Guest / Limited Access /

Some years ago, native Texan Tony Welty turned away from the corporate world and became an Anglican priest. The associate rector of Saint George's in Nashville has now penned his first book—a slender and deeply moving children's title that will rock your world if you let it.

Books for siblings or parents of children with special needs often fail to capture our imagination in their clinical focus on therapy, outcomes, and life strategies. Welty's story about a buck-toothed, cross-eyed butterfly boarding the bus on the first day of school packs an emotional wallop for a book that can be read in the time it takes to microwave a bag of popcorn.

"It only took a moment / For Lonnie [the driver] to realize / The something very special / In Ricardo's criss-crossed eyes," Welty writes. "Here was one who would love / Love fiercely to the end. / In all the world one wouldn't find / A better, best good friend."

As the father of a child with Down syndrome, many times I have watched perplexed adults and children attempt to interact with my son, Mathias, only to see the situation transformed when he embraces the moment, proclaiming: "Love you!"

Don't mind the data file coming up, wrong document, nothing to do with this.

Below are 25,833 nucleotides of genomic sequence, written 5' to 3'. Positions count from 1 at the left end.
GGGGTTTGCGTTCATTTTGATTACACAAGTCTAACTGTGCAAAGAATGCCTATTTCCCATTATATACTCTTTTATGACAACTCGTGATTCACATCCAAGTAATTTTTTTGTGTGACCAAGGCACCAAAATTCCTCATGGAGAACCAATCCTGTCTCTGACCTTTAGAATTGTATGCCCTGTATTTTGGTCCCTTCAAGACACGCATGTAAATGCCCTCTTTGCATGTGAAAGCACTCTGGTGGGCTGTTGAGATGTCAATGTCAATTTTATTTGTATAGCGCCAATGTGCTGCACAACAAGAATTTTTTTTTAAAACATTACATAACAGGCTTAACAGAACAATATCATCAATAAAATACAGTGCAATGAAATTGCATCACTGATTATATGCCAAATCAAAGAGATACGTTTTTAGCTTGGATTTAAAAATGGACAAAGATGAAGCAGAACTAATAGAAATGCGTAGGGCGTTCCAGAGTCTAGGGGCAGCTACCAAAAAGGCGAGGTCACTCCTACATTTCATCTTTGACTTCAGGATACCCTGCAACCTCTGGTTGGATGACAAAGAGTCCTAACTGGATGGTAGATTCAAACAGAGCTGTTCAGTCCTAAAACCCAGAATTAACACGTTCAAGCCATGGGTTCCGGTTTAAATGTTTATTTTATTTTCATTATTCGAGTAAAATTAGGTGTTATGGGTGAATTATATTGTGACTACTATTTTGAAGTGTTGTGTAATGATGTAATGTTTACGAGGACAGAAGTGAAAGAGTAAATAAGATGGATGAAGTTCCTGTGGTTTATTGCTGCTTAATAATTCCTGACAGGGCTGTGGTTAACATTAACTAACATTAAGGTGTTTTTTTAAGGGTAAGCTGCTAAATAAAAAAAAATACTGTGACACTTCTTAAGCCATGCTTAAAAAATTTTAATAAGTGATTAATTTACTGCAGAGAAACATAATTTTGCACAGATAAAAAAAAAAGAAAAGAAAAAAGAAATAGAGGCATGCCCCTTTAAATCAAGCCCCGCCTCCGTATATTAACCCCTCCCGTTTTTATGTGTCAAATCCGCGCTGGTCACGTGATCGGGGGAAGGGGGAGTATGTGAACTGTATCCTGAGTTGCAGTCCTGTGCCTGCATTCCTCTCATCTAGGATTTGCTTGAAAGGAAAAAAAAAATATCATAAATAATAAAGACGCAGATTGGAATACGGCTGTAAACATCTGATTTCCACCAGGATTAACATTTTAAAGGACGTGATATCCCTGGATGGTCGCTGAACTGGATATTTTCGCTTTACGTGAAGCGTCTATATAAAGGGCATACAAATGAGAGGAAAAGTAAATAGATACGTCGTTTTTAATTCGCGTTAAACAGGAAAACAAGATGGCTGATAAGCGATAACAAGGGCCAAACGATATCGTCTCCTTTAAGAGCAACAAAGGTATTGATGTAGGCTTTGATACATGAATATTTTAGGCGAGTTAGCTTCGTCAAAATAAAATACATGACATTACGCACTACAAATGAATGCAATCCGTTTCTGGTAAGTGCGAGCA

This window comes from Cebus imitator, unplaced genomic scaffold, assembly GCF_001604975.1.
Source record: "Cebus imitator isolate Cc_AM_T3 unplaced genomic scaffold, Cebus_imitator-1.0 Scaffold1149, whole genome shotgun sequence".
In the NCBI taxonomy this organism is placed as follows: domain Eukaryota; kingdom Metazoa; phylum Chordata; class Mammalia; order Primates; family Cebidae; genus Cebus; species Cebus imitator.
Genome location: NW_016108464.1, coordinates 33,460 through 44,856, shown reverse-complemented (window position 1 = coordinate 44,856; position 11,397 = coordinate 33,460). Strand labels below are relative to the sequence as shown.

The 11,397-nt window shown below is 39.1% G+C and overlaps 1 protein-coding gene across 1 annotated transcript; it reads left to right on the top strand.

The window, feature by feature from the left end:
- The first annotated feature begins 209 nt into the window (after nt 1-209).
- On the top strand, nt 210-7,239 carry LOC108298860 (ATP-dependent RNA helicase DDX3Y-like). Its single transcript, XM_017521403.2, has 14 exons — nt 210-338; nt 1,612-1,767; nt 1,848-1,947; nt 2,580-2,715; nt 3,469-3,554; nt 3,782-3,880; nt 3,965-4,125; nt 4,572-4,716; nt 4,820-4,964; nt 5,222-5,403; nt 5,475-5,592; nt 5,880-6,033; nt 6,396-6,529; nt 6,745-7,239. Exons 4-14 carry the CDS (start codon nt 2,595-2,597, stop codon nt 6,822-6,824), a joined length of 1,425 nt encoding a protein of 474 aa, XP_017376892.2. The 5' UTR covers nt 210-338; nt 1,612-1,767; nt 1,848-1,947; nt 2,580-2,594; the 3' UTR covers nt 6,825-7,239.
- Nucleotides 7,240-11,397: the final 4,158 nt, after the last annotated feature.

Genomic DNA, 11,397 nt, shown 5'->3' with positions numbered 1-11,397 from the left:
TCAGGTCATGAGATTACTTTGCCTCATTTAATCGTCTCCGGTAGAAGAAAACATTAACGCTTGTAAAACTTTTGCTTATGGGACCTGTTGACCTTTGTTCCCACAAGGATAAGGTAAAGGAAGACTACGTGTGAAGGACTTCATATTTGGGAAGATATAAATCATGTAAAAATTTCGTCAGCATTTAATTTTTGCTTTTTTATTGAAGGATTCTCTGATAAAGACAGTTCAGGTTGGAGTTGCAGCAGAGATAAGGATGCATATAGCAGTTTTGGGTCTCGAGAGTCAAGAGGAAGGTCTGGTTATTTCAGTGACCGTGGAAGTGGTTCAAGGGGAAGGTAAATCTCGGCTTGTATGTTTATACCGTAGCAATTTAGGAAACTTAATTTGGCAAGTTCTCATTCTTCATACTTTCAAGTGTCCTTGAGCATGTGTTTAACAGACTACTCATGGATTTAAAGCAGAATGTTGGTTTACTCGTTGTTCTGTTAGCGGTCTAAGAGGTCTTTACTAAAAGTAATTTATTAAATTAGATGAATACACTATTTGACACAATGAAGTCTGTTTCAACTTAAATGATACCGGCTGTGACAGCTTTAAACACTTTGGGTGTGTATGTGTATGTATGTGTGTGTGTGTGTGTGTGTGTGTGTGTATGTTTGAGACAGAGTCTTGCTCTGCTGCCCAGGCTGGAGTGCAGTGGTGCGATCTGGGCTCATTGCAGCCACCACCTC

Ricardo, in his passion for life, poses a great challenge to Christians. How best can we include an exceptional person into the mission of the church? How can we view him or her as a contributor and not just a client who needs services? Welty's vision embodied in the fierce love of Ricardo points us to a new pathway.



Related Elsewhere:

Ricardo the Fierce is available from Amazon.com and other retailers.

Other reviews of books about mental disabilities include:

Looking for the 'I' | What happens to the self when the brain is injured or malformed? (Books & Culture, August 1, 2003)
Idiots, Imbeciles, Cretins ...
Subscriber access only You have reached the end of this Article Preview

To continue reading, subscribe now. Subscribers have full digital access.

From Issue:
Read These NextSee Our Latest
Also in this Issue
Subscriber Access Only Don't Mess with Missions
Paradigms in Conflict argues against changing missionary theories and practice.
RecommendedWhen Prolonging Life Means Prolonging Suffering
When Prolonging Life Means Prolonging Suffering
A trauma surgeon on when letting go of our loved ones is the most God-honoring thing we can do.
TrendingOld Hollywood’s Abortion Secret
Old Hollywood’s Abortion Secret
What a culture of death tells us about a culture of life.
Editor's PickHow Science Became a Weapon in the Mommy Wars
How Science Became a Weapon in the Mommy Wars
Peer-reviewed research intensifies parenting debates… and can leave us even more confused.
Christianity Today
Ricardo the Fierce
hide thisJanuary January

In the Magazine

January 2007

To continue reading, subscribe now for full print and digital access.